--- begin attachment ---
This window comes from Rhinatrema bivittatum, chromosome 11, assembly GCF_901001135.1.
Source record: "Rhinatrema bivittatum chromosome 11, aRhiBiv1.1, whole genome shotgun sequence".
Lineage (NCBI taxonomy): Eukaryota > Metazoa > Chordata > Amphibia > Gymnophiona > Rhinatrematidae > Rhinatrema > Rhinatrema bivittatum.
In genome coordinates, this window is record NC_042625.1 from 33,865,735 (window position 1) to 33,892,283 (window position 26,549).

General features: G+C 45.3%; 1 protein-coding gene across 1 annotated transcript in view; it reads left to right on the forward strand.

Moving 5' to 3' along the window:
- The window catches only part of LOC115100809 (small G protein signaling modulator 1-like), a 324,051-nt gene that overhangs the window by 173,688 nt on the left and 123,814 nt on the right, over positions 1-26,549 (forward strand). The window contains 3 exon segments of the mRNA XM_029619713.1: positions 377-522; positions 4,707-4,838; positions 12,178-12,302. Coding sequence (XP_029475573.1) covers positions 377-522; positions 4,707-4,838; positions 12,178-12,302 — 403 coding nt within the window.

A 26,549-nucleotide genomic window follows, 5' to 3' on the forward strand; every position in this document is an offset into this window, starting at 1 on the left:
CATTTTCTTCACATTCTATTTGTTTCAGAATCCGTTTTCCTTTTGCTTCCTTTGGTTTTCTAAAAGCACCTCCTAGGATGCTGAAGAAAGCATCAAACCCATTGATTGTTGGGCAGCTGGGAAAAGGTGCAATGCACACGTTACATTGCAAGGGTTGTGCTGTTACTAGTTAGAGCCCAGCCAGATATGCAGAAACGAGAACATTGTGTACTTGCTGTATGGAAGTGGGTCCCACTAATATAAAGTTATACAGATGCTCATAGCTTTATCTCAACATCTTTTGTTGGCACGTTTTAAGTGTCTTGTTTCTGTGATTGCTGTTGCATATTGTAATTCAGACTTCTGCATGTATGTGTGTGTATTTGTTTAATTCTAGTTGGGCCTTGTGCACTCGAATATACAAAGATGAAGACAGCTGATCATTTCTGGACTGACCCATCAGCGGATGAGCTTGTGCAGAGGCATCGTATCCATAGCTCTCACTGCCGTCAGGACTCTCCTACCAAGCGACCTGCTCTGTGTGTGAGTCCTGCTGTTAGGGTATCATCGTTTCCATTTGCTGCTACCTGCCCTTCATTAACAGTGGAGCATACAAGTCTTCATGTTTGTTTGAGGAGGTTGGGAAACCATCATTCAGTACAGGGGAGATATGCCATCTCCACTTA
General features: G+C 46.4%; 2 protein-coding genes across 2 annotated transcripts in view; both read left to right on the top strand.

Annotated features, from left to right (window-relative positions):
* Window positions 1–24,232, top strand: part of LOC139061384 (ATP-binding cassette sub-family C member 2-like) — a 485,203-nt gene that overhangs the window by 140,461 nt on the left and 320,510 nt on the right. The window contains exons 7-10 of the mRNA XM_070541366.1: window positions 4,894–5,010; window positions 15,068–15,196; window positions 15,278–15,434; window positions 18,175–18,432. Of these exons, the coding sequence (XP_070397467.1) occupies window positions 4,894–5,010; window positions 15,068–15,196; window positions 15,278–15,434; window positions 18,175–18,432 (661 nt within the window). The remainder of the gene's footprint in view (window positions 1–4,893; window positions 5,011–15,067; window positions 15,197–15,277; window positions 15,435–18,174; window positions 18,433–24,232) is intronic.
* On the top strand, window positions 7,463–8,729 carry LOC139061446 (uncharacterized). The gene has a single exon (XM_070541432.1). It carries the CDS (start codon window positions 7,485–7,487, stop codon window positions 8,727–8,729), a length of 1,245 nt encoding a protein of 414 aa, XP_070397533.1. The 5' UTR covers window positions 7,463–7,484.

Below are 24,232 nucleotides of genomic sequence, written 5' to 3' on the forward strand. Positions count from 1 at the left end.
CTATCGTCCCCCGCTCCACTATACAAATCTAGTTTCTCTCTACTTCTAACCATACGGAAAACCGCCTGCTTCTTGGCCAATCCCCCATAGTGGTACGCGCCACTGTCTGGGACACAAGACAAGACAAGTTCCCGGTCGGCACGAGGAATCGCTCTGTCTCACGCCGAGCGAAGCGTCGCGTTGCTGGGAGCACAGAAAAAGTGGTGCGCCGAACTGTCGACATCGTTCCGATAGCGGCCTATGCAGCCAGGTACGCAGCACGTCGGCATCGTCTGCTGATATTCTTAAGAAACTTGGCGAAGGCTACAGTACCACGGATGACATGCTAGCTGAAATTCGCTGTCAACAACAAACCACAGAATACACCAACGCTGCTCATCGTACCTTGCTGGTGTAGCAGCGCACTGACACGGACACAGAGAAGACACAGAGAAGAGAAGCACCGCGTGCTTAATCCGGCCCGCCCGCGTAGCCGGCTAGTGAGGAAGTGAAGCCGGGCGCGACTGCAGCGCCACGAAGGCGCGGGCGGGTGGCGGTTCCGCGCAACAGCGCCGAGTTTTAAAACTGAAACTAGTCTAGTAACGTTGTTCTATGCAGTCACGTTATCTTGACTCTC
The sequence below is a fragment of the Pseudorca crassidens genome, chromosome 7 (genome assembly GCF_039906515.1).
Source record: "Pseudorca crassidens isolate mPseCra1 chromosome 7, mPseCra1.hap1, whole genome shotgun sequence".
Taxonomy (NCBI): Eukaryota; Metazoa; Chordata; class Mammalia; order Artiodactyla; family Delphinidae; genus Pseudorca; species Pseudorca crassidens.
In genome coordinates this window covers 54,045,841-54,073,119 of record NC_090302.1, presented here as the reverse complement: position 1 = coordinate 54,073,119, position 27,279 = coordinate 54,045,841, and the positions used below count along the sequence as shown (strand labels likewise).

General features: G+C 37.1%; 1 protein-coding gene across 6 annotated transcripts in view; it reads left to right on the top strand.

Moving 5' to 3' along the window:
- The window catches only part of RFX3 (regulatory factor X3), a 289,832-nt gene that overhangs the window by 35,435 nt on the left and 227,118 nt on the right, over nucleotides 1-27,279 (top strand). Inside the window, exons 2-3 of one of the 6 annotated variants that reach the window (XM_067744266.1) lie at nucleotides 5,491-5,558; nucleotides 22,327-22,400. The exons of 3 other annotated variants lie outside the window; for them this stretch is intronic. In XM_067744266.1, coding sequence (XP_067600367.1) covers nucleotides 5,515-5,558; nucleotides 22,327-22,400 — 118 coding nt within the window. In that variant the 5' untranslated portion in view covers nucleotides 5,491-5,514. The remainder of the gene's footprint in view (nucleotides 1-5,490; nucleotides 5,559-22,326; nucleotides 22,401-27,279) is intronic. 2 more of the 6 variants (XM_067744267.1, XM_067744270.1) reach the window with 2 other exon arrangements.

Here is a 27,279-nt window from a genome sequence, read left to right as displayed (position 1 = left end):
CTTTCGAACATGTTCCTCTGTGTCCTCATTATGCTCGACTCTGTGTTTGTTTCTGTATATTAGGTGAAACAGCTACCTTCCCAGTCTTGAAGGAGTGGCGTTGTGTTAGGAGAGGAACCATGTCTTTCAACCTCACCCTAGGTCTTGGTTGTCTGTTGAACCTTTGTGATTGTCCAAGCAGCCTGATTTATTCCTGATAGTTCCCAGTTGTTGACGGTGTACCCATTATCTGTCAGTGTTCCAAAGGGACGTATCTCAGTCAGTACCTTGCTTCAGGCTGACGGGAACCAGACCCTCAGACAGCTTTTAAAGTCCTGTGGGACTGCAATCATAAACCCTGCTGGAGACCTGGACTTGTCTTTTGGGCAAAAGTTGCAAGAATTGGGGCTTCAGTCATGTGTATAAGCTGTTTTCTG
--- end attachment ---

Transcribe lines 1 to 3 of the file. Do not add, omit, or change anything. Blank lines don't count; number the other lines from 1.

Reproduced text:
This window comes from Rhinatrema bivittatum, chromosome 11, assembly GCF_901001135.1.
Source record: "Rhinatrema bivittatum chromosome 11, aRhiBiv1.1, whole genome shotgun sequence".
Lineage (NCBI taxonomy): Eukaryota > Metazoa > Chordata > Amphibia > Gymnophiona > Rhinatrematidae > Rhinatrema > Rhinatrema bivittatum.